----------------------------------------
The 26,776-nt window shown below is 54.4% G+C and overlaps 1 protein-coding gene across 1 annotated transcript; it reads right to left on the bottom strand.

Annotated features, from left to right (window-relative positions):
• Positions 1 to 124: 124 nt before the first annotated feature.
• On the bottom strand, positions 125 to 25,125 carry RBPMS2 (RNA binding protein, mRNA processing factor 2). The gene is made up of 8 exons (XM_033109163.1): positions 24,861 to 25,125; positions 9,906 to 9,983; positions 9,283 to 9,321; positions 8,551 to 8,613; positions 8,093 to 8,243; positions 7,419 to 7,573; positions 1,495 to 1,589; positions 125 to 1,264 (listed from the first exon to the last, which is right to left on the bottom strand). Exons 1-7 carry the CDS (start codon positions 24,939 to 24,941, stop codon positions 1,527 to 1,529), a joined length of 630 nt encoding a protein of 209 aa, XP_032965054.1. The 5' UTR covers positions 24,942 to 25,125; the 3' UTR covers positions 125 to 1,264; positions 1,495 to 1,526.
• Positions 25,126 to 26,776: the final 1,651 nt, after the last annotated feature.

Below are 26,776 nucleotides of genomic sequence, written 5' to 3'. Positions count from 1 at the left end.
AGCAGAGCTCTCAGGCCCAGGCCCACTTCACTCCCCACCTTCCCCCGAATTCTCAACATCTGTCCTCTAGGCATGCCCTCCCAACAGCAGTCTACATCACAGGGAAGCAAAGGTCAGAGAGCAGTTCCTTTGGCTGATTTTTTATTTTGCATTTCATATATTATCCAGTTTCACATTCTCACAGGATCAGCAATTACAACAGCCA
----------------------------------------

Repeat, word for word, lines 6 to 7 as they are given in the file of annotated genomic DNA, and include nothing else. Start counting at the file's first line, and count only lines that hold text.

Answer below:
Below are 26,776 nucleotides of genomic sequence, written 5' to 3'. Positions count from 1 at the left end.
AGCAGAGCTCTCAGGCCCAGGCCCACTTCACTCCCCACCTTCCCCCGAATTCTCAACATCTGTCCTCTAGGCATGCCCTCCCAACAGCAGTCTACATCACAGGGAAGCAAAGGTCAGAGAGCAGTTCCTTTGGCTGATTTTTTATTTTGCATTTCATATATTATCCAGTTTCACATTCTCACAGGATCAGCAATTACAACAGCCA